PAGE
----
Foothold traps should be banned immediately, say animal welfare groups left angered by images showing a snared animals in distress.
RSPCA Queensland inspectors were called to a property north of Brisbane on Wednesday to attend to a cat with its foot clamped between padded, steel jaws.
Video from inside a veterinary surgery where the cat, named Harry Styles, received urgent care captures staff saying he was “in agony”.
With Harry now recovering in the care of the RSPCA, spokesperson Michael Beatty said the charity wants to see foothold traps banned.
“Even though they're soft-jawed traps, they can inflict quite a lot of damage on the animal, so it can be a very painful injury, as was obviously the case with this particular cat,” he said.
“If you think of yourself for a moment, and there was a larger trap that could catch humans, you can just imagine what sort of pain you could be in.
"Then being left there for days without any assistance.”
Mr Beatty said along with the direct pain of the clamped jaws around their foot, animals can be left unable to reach water or food for hours, or even days if traps are not checked regularly.
Children, wildlife and pets are all at risk of being injured by the “inhumane” devices the RSPCA has warned, adding that cat owners should ensure their animals do not roam to prevent them coming to harm.
RSPCA calls for review of state trapping laws
Foothold traps are legal in all Australian states except for Tasmania, with some jurisdictions requiring they be checked every 24 hours.
Queensland and Western Australia are the only two states which permit the use of both padded traps and steel jaw traps.
RSPCA Queensland said an upcoming review of the state’s Animal Care and Protection Act should include a review of their use.
Activists outraged after dingoes snared by traps
Traps are commonly used on regional properties to snare dingoes, which although considered native to Australia, are targeted because they can attack sheep.
Images shared to Facebook showing three dingoes caught in traps, with one appearing to be howling in pain, caused outrage amongst animal welfare advocates this month.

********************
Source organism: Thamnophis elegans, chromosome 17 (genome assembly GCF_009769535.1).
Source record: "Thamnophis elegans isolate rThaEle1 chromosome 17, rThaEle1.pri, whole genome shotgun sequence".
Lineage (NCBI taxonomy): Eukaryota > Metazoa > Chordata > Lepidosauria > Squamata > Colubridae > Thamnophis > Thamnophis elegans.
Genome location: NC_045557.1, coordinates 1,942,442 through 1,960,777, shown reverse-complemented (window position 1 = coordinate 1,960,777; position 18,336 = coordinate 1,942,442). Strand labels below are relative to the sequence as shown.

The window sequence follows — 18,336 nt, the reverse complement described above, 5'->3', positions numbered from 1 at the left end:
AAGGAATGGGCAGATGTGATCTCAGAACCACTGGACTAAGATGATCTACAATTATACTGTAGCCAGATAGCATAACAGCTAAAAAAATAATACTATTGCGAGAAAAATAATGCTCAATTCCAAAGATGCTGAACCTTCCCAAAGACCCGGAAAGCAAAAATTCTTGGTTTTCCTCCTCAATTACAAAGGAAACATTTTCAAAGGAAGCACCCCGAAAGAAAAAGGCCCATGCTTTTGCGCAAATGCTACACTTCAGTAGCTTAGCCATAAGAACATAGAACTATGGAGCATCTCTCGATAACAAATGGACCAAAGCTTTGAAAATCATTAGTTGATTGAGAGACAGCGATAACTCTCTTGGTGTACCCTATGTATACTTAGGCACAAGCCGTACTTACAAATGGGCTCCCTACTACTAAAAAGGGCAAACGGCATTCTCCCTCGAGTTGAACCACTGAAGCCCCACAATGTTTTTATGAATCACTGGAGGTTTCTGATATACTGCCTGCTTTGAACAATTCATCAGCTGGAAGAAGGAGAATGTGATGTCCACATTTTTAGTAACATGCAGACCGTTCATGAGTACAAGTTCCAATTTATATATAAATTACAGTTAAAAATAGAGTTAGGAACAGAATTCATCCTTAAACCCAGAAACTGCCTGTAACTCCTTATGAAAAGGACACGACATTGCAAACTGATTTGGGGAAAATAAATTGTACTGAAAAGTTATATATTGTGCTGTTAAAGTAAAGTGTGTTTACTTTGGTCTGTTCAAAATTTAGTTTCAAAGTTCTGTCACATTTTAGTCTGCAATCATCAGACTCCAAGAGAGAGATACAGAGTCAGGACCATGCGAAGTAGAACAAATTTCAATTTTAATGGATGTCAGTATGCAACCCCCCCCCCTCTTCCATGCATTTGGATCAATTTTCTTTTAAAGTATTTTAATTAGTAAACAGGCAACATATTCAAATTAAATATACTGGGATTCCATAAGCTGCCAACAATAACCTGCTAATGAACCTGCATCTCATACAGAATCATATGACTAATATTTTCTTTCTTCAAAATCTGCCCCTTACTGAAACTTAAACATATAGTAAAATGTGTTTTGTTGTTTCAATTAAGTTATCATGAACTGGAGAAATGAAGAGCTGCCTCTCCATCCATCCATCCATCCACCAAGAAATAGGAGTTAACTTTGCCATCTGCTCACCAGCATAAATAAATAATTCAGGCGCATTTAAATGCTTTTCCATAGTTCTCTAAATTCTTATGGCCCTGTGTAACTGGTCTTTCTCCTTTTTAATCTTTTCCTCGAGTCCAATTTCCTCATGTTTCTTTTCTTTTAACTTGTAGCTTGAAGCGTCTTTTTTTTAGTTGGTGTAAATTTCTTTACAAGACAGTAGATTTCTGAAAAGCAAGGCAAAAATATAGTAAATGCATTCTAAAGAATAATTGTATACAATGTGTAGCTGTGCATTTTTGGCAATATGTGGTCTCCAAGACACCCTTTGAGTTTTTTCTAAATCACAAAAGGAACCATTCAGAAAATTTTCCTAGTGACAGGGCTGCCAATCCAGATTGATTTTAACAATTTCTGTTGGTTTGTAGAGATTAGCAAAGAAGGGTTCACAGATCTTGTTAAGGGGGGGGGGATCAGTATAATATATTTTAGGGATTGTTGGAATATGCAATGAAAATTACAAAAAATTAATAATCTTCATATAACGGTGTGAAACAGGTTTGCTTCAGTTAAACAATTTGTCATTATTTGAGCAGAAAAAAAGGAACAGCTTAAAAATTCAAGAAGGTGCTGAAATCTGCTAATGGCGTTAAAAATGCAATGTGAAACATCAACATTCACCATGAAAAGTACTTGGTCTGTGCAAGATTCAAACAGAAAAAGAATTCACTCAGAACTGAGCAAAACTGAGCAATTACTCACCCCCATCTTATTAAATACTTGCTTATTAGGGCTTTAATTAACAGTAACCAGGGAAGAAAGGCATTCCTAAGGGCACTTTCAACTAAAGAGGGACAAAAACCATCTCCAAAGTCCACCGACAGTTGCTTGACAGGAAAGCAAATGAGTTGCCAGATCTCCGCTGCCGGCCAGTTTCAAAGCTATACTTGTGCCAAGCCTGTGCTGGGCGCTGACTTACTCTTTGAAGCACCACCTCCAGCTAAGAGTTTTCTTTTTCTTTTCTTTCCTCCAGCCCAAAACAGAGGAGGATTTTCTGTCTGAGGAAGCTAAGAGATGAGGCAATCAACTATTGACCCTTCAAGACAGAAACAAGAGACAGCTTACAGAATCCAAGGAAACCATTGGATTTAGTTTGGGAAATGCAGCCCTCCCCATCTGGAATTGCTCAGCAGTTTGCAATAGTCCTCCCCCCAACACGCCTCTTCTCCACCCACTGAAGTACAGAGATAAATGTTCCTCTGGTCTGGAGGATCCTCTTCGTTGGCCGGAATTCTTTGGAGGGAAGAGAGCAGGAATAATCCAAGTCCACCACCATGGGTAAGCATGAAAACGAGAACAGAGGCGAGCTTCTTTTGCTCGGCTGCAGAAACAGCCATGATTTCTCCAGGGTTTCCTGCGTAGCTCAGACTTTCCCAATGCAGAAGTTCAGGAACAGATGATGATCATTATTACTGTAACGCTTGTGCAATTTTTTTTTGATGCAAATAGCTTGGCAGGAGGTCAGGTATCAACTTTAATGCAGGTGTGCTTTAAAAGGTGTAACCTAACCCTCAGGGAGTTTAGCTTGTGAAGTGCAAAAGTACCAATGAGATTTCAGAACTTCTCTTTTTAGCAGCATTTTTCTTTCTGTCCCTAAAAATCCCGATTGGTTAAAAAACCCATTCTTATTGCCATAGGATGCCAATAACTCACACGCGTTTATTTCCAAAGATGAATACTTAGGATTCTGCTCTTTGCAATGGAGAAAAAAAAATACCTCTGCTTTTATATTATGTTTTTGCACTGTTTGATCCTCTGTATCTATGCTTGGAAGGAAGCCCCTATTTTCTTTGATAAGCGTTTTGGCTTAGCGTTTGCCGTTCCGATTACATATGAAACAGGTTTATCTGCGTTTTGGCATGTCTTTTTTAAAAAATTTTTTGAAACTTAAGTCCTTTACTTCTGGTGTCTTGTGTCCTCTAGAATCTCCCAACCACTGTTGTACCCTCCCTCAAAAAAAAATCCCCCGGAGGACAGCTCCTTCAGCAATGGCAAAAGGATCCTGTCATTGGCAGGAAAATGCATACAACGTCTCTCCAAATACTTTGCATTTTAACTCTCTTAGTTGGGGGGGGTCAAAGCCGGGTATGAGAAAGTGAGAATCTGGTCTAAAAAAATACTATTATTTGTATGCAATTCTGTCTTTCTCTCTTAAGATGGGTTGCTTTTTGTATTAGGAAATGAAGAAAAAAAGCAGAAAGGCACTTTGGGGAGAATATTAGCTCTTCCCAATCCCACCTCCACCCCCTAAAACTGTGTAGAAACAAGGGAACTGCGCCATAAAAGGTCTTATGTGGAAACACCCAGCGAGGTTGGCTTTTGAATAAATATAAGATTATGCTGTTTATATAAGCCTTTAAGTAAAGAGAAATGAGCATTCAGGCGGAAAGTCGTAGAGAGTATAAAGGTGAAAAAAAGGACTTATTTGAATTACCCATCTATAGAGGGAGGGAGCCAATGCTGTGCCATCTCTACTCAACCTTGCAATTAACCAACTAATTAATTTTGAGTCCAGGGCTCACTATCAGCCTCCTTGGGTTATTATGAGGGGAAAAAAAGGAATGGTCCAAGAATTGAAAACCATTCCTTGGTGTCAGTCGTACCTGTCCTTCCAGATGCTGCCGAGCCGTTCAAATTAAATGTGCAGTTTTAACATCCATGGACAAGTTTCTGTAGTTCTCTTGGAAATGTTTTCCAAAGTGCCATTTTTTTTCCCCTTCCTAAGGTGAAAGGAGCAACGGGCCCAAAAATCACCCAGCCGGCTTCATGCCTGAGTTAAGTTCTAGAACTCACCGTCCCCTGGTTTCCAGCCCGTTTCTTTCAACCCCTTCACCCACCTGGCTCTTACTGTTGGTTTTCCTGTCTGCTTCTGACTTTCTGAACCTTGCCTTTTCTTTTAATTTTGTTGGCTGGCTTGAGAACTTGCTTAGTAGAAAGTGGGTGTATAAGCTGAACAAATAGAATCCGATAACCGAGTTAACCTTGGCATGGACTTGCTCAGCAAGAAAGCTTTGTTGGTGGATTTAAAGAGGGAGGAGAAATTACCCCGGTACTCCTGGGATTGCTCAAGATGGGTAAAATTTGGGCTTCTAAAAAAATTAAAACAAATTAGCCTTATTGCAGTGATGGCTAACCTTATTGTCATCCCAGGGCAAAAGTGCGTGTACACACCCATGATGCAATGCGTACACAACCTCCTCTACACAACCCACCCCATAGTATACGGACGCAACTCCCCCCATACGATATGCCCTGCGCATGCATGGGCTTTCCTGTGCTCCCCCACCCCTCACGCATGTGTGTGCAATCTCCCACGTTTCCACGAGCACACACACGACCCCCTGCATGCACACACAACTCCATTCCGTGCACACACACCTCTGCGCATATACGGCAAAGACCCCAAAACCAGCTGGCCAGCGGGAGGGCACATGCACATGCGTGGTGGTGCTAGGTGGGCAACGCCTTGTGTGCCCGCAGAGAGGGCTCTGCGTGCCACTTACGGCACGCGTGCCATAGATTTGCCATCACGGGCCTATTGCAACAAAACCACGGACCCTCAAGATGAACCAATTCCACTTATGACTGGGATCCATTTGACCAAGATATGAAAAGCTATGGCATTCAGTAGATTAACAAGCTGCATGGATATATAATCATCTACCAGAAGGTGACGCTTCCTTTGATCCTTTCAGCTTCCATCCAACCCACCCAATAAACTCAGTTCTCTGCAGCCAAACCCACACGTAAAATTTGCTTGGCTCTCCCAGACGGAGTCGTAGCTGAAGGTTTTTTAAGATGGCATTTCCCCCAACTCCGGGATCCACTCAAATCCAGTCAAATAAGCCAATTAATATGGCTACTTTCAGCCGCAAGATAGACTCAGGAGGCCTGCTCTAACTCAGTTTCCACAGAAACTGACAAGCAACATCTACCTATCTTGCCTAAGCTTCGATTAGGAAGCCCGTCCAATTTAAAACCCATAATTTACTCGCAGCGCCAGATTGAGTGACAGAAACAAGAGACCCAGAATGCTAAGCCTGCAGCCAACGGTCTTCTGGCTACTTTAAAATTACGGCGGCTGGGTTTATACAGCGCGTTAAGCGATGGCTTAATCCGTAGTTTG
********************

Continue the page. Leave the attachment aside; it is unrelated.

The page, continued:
Sources have indicated the native animals, which farmers often refer to as “wild dogs”, were killed within 12 hours of having been trapped on a NSW sheep farm.
NSW requires traps to be inspected every 24-hours, but Animal Justice Party’s Mark Pearson believes this is an unacceptable period of time for an animal to have its foot crushed.
“All the time that clamp on its leg is just digging deeper and deeper into the already traumatised flesh, tendons and bone,” he said.
“It's completely unethical to cause that kind of acute and chronic pain and distress to an animal, be it wild, be it unwanted, be it wanted.”
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Call for humane alternative to foothold traps
Mr Pearson argues that any “reasonable person off the street” forced to watch a trapped animal for 24 hours would not see the practice as “reasonable or ethical”.
“We have we have been trapping, poisoning fumigating, suffocating, crushing animals that are considered unwanted for 180 years and landholders are still saying they’re a major problem,” he said.
“Therefore, we have to look at the methods that have been used and realise they're not working.
“If it's deemed that it's necessary to reduce a number of animals, then the best way to do that is a sterilisation program.”
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